Here are a few essential considerations that can help you effectively communicate technology innovation to your end users:
- Compelling storytelling. Breathe life into your stories through real examples and anecdotes that highlight the benefits of your product and/or service through the experience of the consumer.
- Showcase value. While healthcare and banking may be criticized as transactional industries, communications must focus on the value provided. Whether that’s in a branch, at a hospital or online, the value that a prospective customer or patient stands to gain should be front and center in the messaging.
- Prioritize audiences. Create the right messaging strategy with the end-user in mind. Consider the customer journey and the patient experience to envision every touchpoint for interaction and optimize the experience you provide at each.
- Engage the right stakeholders. Successful technology adoption and integration is critical to the launch of any new product. Connecting with internal business stakeholders to obtain their buy-in is the first step, unifying your team under a shared vision toward that success.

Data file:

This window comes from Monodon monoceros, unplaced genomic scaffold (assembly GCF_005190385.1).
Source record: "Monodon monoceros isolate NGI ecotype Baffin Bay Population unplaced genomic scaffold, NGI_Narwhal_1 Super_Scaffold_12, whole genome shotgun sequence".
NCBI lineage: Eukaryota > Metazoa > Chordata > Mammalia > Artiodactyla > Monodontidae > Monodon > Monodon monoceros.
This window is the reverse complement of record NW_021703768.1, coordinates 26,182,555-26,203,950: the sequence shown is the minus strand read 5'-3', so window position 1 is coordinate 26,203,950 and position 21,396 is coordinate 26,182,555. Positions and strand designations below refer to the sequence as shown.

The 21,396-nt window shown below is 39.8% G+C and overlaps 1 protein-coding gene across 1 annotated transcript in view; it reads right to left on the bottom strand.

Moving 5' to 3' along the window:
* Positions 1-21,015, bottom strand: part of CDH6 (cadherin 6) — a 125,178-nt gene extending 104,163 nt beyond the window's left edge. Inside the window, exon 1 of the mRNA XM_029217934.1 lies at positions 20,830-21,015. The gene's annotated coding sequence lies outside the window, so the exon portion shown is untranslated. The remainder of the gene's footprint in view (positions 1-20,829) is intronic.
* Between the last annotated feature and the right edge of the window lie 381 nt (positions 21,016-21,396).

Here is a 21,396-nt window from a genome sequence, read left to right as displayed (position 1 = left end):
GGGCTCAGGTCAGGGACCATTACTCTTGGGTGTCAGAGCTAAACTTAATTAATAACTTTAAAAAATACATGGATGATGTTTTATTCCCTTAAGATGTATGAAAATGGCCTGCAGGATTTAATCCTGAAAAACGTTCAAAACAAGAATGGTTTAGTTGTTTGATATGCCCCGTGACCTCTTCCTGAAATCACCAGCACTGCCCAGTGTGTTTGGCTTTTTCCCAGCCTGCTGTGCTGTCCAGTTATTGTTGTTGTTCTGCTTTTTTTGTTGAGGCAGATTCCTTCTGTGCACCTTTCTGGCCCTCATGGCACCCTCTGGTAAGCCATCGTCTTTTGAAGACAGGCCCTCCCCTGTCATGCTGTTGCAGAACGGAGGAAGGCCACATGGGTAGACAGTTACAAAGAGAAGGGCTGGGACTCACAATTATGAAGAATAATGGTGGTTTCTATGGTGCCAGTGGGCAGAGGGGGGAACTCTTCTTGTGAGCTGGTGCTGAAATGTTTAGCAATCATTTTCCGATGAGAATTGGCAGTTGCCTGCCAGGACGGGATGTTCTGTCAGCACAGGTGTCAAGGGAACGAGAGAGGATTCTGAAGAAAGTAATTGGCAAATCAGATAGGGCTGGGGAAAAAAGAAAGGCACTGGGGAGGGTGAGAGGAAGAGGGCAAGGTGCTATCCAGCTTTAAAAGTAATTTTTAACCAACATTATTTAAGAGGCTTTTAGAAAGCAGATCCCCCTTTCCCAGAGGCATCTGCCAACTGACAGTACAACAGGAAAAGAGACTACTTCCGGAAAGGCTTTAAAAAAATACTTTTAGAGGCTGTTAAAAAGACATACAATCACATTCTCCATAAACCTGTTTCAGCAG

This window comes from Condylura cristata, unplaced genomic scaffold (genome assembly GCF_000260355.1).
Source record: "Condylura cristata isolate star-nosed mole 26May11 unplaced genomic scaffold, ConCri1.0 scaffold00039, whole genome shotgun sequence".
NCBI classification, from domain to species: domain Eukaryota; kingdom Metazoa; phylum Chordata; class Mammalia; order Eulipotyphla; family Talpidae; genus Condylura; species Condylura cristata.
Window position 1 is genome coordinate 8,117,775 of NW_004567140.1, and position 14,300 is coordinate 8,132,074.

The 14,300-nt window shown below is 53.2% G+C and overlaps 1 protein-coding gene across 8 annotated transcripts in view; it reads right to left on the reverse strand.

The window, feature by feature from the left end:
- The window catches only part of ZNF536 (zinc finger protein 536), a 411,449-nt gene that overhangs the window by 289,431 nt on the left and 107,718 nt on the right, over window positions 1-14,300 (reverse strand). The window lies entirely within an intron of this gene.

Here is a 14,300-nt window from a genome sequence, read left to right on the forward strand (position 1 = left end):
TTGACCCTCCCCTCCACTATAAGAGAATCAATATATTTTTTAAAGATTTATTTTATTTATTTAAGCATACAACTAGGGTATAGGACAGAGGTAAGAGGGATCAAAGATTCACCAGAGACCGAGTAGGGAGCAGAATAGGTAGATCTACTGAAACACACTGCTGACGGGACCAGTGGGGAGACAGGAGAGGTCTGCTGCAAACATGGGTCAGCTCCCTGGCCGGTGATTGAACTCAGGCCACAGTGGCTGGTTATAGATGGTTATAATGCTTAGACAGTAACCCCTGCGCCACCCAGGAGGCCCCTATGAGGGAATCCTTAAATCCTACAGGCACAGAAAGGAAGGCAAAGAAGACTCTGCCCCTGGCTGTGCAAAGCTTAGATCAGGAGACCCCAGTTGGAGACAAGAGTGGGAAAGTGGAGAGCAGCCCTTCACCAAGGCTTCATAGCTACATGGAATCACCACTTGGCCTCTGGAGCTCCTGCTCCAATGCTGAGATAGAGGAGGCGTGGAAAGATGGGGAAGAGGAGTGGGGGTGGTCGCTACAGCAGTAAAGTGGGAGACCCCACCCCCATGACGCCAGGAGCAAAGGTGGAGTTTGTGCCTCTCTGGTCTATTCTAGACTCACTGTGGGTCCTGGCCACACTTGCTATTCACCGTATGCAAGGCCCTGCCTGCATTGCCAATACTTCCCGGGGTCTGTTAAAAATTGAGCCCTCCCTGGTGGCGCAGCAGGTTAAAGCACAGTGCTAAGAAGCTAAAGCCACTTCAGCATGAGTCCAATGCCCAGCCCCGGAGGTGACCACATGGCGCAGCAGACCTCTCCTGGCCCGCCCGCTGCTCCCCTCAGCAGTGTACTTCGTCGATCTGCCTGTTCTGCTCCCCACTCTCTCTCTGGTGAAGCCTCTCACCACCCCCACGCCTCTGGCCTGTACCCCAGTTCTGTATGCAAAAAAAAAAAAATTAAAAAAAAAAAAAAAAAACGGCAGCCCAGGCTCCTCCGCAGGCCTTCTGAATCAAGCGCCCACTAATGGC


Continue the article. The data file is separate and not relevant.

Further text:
- Make complex data understandable and digestible. That means avoiding jargon or defining it where necessary; visualizing data in an elegant, understandable format; and avoiding information overload to preclude a “TL;DR” situation (the reader-repelling “Too Long; Didn’t Read”!).
- Understand all critical regulations.Whether it be institutional policy, HIPAA, the FDA or the SEC, be cognizant of the regulations that impact your communications and work with a team that can be agile in meeting them at every step in the communications plan.
Communicating What Consumers Value
In legacy industries like agribusiness, financial services and healthcare, it’s tempting to view technology as an onslaught that threatens traditional operations and brands. Conveying the transformative value of new technologies to the end consumer can not only smooth the path to adoption but also encourage consistency in brand innovation. Communications that focus on the value and impact of technology development, rather than on the development itself, strengthen the relationship between consumer and brand, demonstrating a deep understanding of consumer needs. As the ongoing cycle of innovation continues, fostering this trust in your brand will ensure that despite the inevitable disruption to your industry and business, your customers will remain intact.
*Fiserv is a current client of G&S Business Communications.